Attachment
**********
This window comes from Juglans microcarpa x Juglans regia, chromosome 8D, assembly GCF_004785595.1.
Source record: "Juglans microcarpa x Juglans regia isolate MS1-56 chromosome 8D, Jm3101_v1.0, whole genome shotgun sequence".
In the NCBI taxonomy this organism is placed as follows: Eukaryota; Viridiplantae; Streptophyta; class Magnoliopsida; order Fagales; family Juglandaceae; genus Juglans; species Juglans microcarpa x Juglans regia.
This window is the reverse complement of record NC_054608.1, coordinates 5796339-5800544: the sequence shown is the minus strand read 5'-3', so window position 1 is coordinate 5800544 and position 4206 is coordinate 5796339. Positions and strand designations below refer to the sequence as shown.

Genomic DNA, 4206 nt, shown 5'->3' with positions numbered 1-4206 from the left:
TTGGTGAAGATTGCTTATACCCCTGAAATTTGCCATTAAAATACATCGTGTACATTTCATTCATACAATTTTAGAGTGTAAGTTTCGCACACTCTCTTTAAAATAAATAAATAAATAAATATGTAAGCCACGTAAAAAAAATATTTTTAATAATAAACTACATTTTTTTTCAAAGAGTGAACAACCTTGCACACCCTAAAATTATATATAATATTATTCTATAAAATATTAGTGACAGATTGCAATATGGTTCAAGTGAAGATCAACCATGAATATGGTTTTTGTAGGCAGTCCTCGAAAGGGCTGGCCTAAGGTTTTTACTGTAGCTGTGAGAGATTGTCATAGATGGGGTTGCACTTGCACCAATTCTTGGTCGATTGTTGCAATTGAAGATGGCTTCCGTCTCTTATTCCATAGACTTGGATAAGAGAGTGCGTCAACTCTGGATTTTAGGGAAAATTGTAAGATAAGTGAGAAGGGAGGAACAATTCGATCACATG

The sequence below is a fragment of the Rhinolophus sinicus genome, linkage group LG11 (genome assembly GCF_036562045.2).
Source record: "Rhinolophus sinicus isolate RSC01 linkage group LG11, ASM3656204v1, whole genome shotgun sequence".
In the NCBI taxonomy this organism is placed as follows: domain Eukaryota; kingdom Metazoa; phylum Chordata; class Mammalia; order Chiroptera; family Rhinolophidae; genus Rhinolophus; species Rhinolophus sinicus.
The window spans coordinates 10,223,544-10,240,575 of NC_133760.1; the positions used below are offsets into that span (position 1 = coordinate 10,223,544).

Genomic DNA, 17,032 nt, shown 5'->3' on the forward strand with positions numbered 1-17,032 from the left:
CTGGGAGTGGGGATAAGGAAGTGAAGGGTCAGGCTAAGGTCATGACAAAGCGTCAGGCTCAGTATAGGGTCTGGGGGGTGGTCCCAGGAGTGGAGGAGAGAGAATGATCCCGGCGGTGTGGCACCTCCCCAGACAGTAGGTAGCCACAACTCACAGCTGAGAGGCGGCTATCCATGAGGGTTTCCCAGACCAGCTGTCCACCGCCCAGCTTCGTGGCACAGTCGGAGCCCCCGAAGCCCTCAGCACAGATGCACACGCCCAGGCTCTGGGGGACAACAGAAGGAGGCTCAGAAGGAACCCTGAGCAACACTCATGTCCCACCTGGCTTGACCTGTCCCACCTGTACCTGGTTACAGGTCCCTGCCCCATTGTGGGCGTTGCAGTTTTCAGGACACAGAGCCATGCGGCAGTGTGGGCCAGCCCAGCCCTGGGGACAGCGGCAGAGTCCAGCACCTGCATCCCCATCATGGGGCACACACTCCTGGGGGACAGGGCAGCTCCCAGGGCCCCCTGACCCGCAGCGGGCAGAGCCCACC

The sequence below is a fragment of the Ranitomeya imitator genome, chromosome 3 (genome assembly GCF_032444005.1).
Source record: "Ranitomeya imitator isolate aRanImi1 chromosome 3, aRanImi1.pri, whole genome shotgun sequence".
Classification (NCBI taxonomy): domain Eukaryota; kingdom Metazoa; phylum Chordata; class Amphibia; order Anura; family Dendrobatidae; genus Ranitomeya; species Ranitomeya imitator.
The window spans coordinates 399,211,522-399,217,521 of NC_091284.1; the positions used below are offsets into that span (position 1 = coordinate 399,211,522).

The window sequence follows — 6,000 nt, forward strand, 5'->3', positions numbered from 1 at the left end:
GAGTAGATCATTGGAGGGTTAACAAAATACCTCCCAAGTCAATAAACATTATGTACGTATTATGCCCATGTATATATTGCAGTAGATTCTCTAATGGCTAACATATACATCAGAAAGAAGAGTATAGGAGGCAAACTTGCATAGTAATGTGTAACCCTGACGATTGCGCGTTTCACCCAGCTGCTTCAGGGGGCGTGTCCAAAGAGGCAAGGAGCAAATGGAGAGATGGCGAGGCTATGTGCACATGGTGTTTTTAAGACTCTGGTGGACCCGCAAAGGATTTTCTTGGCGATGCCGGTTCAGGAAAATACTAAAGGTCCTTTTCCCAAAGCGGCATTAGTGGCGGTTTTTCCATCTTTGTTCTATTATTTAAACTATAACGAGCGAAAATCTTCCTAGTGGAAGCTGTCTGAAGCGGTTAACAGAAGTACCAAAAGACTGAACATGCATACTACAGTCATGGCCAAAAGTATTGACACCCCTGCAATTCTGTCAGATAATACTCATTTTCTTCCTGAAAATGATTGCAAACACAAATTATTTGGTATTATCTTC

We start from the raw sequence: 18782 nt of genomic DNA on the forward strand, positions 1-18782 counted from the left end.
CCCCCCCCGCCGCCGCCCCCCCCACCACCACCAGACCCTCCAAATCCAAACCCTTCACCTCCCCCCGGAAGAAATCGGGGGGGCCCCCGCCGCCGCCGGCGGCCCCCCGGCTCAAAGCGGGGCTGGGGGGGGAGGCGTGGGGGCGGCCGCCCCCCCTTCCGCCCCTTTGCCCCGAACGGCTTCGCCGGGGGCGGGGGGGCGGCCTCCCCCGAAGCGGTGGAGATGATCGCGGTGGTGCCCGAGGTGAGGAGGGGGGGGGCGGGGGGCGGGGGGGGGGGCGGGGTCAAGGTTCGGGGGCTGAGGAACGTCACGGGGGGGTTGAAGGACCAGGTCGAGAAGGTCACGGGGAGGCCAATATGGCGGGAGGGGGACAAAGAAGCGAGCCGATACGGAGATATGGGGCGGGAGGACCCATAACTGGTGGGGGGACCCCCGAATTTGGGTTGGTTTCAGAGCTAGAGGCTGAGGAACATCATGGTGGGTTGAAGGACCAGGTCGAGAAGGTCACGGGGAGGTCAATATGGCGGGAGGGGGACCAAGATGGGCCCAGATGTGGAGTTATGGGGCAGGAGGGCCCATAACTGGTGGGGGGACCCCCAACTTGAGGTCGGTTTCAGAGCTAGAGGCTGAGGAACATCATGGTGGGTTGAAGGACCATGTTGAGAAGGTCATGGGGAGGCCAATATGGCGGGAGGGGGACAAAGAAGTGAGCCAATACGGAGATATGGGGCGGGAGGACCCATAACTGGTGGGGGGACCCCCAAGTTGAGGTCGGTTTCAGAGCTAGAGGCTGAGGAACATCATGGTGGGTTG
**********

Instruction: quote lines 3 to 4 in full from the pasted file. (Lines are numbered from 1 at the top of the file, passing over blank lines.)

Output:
In the NCBI taxonomy this organism is placed as follows: Eukaryota; Viridiplantae; Streptophyta; class Magnoliopsida; order Fagales; family Juglandaceae; genus Juglans; species Juglans microcarpa x Juglans regia.
This window is the reverse complement of record NC_054608.1, coordinates 5796339-5800544: the sequence shown is the minus strand read 5'-3', so window position 1 is coordinate 5800544 and position 4206 is coordinate 5796339. Positions and strand designations below refer to the sequence as shown.